Dear Mr./Ms. “Proudly”:
Thanks for your e-mail response to my post explaining why Pat Buchanan is mistaken when he insists that “You cannot have a rising standard of living when your highest-paid production jobs are being exported overseas.”
You write that, unlike me, “Pat lives in the real world.” You imply that economics is sophistry used to conceal truths that to persons such as Mr. Buchanan and yourself are plain enough in the absence of any serious pondering.
So let me make my point from a direction opposite the one I took in my post. That point, you’ll recall, is that scarcity isn’t wealth, and (hence) government efforts to prevent goods and services from becoming less scarce retard, rather than promote, economic growth.
Suppose Dr. Evil Genius engineers, and unleashes on America, swarms of insects that extract oxygen from the air. These insects attack randomly, killing a hundred or so Americans every hour.
The horror of these suffocations prompts American scientists and entrepreneurs to develop a device that, worn around the neck, protects each of its wearers from the insects. This device, alas, is costly. Yet to avoid suffocation Americans willingly buy these pricey devices. And many Americans find high-wage jobs in factories producing these devices.
Evil Dr. Genius made breathable air scarce. Producers responded to this situation by making it less scarce. And they’re paid handsomely for their successful efforts.
Should we therefore conclude that Dr. Evil Genius has bestowed on Americans a benefit? After all, he caused the creation of plenty of high-paid production jobs. And should we lament it if foreigners eventually find ways to produce and sell this life-saving device to Americans at a fraction of the cost at which this device can be produced in the U.S.?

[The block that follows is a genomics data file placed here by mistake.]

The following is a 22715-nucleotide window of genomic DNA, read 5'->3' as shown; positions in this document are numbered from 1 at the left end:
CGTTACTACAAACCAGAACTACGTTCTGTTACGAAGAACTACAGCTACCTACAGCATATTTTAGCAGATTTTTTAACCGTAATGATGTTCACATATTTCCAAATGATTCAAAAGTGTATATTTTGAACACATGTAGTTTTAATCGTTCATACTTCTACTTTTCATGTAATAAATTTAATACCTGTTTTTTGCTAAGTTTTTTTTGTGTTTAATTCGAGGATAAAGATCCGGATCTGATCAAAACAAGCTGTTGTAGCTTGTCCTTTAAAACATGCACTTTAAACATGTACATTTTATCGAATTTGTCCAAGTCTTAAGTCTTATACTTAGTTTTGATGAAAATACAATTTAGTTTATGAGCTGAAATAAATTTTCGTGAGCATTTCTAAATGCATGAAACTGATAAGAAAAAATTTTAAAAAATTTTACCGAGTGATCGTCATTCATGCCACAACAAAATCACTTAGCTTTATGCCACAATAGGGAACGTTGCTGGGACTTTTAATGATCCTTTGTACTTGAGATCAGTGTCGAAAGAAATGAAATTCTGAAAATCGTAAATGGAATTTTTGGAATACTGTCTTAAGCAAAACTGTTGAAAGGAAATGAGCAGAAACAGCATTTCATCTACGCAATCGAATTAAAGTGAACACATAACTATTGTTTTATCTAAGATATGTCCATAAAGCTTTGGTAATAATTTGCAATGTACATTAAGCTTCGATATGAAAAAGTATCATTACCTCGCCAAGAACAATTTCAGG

If you agree with Pat Buchanan, you must also agree that Dr. Evil Genius would be a genuine boon to America’s economy – and that anyone who devises a low-cost means of eradicating once and for all Dr. Genius’s swarming insects would be an economic curse that Congress should well and truly tax into inactivity before he or she succeeds in killing off the suffocating, but economically blessed, bugs.
Donald J. Boudreaux
… is from page 253 of Sir Henry Sumner Maine’s brilliant 1861 book Ancient Law:
It is certain that the science of Political Economy, the only department of moral inquiry which has made any considerable progress in our day, would fail to correspond with the facts of life if it were not true that Imperative Law had abandoned the largest part of the field which it once occupied, and had left men to settle rules of conduct for themselves with a liberty never allowed to them til recently. The bias indeed of most persons trained in political economy is to consider the general truth on which their science reposes as entitled to become universal, and, when they apply it as an art, their efforts are ordinarily directed to enlarging the province of Contract and to curtailing that of Imperative Law, except so far as law is necessary to enforce the performance of Contracts.